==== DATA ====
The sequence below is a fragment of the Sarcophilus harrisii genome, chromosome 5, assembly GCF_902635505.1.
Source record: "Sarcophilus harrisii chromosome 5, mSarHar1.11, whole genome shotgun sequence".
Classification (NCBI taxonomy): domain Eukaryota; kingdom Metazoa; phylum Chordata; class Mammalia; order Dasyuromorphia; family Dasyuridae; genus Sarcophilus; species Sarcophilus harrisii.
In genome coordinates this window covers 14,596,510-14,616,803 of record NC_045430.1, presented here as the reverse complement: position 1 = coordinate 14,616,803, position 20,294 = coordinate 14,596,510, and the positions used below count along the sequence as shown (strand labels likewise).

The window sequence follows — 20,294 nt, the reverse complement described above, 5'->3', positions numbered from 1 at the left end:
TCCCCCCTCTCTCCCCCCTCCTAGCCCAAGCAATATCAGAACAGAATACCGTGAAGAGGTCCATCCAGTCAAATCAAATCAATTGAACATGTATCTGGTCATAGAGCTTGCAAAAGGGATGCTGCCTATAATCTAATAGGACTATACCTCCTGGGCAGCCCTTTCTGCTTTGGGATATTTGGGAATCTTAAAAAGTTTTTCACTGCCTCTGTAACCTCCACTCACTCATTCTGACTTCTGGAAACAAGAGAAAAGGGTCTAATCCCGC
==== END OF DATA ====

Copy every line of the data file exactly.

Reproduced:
The sequence below is a fragment of the Sarcophilus harrisii genome, chromosome 5, assembly GCF_902635505.1.
Source record: "Sarcophilus harrisii chromosome 5, mSarHar1.11, whole genome shotgun sequence".
Classification (NCBI taxonomy): domain Eukaryota; kingdom Metazoa; phylum Chordata; class Mammalia; order Dasyuromorphia; family Dasyuridae; genus Sarcophilus; species Sarcophilus harrisii.
In genome coordinates this window covers 14,596,510-14,616,803 of record NC_045430.1, presented here as the reverse complement: position 1 = coordinate 14,616,803, position 20,294 = coordinate 14,596,510, and the positions used below count along the sequence as shown (strand labels likewise).

The window sequence follows — 20,294 nt, the reverse complement described above, 5'->3', positions numbered from 1 at the left end:
TCCCCCCTCTCTCCCCCCTCCTAGCCCAAGCAATATCAGAACAGAATACCGTGAAGAGGTCCATCCAGTCAAATCAAATCAATTGAACATGTATCTGGTCATAGAGCTTGCAAAAGGGATGCTGCCTATAATCTAATAGGACTATACCTCCTGGGCAGCCCTTTCTGCTTTGGGATATTTGGGAATCTTAAAAAGTTTTTCACTGCCTCTGTAACCTCCACTCACTCATTCTGACTTCTGGAAACAAGAGAAAAGGGTCTAATCCCGC